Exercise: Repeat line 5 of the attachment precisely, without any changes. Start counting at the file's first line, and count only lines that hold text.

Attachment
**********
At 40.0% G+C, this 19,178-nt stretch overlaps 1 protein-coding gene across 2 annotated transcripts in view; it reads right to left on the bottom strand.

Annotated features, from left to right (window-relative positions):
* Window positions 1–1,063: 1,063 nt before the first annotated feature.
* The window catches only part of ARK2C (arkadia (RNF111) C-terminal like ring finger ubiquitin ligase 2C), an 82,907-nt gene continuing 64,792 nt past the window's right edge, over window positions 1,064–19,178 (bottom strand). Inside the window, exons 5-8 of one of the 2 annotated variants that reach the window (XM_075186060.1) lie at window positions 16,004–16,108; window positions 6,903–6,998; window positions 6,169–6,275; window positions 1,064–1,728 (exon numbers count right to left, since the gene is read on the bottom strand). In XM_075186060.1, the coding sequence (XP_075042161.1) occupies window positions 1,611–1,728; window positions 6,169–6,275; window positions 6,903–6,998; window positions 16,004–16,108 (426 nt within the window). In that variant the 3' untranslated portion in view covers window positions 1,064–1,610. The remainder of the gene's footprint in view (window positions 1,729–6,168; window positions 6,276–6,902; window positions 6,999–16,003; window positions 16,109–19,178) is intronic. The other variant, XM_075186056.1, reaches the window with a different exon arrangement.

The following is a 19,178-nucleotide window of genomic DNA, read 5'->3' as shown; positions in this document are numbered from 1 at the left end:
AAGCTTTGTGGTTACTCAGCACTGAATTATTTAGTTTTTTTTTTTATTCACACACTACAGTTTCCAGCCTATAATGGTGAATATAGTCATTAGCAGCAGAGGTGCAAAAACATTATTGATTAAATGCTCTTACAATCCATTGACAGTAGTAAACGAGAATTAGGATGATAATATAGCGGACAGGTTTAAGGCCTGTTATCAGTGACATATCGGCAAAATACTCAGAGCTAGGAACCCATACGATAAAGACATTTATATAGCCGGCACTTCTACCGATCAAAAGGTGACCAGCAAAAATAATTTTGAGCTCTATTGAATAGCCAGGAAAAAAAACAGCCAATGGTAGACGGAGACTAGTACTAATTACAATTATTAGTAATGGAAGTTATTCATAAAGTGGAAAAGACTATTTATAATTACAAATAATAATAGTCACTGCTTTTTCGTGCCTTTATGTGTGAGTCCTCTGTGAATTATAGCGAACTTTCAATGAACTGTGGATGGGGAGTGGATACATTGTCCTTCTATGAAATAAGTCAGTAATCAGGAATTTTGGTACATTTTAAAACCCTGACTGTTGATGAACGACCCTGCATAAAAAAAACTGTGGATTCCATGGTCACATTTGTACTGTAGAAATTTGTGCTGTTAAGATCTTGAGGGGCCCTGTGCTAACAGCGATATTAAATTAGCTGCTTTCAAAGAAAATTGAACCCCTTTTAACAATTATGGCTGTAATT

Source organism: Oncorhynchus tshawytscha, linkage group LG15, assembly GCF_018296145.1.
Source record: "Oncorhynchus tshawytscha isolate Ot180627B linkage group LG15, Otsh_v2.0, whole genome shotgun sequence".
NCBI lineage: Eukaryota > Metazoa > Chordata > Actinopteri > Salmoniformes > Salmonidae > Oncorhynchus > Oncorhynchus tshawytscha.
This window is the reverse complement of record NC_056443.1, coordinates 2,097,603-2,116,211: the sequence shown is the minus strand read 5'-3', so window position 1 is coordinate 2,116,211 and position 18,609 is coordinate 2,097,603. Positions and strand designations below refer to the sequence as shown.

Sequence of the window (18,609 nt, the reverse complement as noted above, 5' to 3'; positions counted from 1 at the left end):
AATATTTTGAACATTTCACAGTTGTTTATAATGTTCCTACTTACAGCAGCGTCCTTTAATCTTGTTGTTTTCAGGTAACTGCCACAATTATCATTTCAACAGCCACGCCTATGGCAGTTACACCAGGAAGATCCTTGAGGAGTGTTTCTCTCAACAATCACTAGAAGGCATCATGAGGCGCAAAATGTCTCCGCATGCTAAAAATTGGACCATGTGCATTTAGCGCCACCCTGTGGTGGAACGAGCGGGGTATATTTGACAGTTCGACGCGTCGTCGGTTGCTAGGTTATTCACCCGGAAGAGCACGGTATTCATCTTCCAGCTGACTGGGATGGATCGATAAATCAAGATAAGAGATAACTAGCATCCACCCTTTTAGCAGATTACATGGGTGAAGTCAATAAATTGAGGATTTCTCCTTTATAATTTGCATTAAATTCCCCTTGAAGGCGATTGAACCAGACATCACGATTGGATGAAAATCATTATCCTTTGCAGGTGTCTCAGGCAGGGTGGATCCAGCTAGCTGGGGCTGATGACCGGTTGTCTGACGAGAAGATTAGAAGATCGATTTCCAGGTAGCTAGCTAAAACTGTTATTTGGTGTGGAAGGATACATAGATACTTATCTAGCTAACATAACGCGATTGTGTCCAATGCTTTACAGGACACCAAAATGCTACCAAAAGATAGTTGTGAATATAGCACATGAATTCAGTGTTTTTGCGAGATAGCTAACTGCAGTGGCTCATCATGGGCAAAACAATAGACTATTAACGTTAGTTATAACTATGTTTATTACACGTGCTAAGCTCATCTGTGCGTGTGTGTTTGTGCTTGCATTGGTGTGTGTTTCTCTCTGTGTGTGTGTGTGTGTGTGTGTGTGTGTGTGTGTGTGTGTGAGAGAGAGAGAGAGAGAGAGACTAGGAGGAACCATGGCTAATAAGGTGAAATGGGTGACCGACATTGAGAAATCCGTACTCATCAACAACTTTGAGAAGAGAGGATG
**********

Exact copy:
The following is a 19,178-nucleotide window of genomic DNA, read 5'->3' as shown; positions in this document are numbered from 1 at the left end: